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Special Issue "Advanced Micro and Nano Technologies for Gas Sensing"

A special issue of Sensors (ISSN 1424-8220). This special issue belongs to the section "Chemical Sensors".

Deadline for manuscript submissions: closed (31 December 2020).

Special Issue Editors

Dr. Alvise Bagolini

Guest Editor
Micro-Nano Facility, Centre for Materials and Microsystems, Fondazione Bruno Kessler, Via Sommarive 18, 30123 Trento, Italy
Interests: microfabrication; micro electromechanical technology platforms for radio frequency switches; ultrasonic transducers; inertial sensors; gas sensors; microactuators and manipulators
Dr. Andrea Gaiardo

Guest Editor
Micro-Nano Facility, Centre for Materials and Microsystems, Fondazione Bruno Kessler, Via Sommarive 18, 30123 Trento, Italy
Interests: gas sensors; nanostructured material synthesis; material characterizations; microfabrication process; thin and thick film depositions
Special Issues and Collections in MDPI journals
Dr. Antonino Picciotto
Website
Guest Editor
Micro-Nano Facility, Centre for Materials and Microsystems, Fondazione Bruno Kessler, Via Sommarive 18, 30123 Trento, Italy
Interests: microfabrication; high energy physics; nanomaterials; advanced materials for particle acceleration and laser-induced nuclear fusion reactions

Special Issue Information

Dear Colleagues,

The development of innovative devices for the monitoring of gaseous molecules is receiving a strong boost in recent years for many applications in both existing and new markets, including indoor and outdoor air quality monitoring, analysis and diagnosis of clinical disease with non-invasive methods, and safety in the workplace. Thus, gas sensing is a key monitoring technology, and it is under continuous development both in industry and research. Small and low consumption sensors are necessary to enable mobile and wearable electronics applications, as well as diffused monitoring compatible with the IoT world. Therefore, sensor miniaturization using micro- and nanofabrication technologies appears as the main road to develop the next generation of gas sensors. Microfabrication is well established and already employed for a range of gas sensors, but new processes are under development to enhance performance and cmos compatibility. Nanofabrication offers the possibility to dramatically enhance the capability of gas sensors, but its integration with microfabrication is still a challenge.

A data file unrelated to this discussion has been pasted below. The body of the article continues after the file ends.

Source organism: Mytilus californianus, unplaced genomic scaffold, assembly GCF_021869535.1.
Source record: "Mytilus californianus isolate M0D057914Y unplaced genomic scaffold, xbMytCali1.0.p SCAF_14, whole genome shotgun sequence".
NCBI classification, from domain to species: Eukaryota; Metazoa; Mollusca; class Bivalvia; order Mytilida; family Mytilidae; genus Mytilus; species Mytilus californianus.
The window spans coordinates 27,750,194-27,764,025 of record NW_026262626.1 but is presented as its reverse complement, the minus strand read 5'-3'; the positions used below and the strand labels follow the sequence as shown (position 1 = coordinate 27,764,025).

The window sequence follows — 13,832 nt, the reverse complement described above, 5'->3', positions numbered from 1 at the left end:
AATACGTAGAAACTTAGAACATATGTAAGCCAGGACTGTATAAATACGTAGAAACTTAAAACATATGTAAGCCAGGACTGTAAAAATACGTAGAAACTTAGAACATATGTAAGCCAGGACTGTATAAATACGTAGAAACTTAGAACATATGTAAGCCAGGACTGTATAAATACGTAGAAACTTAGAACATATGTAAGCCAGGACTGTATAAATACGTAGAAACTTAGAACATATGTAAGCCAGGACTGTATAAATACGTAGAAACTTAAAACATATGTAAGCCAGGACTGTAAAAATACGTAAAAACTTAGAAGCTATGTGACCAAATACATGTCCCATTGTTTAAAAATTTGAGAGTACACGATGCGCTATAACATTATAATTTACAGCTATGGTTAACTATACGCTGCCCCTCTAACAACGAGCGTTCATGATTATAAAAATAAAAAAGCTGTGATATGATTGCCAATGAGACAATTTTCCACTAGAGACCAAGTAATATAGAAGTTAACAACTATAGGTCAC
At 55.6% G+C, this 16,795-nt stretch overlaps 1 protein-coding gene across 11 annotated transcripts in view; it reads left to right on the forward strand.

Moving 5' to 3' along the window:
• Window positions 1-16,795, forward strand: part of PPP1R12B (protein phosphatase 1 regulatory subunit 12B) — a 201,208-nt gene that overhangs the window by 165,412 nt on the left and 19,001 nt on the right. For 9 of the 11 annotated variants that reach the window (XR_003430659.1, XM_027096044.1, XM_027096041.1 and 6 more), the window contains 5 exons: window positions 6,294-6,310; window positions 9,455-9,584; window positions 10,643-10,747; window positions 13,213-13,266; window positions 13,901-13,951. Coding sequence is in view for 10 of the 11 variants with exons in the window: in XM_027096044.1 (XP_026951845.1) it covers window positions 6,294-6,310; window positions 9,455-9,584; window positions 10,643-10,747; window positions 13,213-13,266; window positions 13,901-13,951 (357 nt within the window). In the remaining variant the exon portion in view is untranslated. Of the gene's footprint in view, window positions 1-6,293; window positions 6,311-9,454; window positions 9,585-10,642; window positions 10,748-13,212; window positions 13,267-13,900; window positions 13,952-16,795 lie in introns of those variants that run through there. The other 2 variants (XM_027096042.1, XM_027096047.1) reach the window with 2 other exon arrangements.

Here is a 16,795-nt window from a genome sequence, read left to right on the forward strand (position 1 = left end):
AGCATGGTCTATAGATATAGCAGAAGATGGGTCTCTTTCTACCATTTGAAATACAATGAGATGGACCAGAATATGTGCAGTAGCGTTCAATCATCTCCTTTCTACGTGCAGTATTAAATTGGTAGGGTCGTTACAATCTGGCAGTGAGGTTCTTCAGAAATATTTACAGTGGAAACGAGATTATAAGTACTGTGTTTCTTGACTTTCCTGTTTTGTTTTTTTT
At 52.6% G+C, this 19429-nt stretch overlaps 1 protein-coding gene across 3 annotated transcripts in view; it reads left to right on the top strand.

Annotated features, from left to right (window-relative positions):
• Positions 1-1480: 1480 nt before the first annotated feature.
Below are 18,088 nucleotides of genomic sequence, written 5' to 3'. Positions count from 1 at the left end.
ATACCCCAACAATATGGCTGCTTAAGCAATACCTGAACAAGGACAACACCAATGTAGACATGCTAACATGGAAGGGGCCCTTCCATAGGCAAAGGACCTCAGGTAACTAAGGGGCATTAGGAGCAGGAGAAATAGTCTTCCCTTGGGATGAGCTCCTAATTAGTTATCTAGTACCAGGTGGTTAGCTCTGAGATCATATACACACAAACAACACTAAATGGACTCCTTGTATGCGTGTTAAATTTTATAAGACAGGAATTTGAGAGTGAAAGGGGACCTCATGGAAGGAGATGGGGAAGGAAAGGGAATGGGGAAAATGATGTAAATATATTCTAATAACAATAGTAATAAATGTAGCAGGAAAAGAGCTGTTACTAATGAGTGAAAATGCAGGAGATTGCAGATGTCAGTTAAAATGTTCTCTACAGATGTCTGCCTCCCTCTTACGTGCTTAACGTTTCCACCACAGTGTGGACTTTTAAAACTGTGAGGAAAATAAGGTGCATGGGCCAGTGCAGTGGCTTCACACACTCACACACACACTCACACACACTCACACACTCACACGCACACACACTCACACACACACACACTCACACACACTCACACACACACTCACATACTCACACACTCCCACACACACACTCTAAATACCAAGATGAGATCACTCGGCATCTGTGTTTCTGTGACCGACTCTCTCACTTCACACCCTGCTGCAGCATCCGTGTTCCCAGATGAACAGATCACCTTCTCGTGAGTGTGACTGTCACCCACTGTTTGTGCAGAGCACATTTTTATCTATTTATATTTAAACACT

This Special Issue will cover innovative research on micro and nanotechnologies for the development of gas sensors. Relevant reviews and original research articles for this issue will focus on: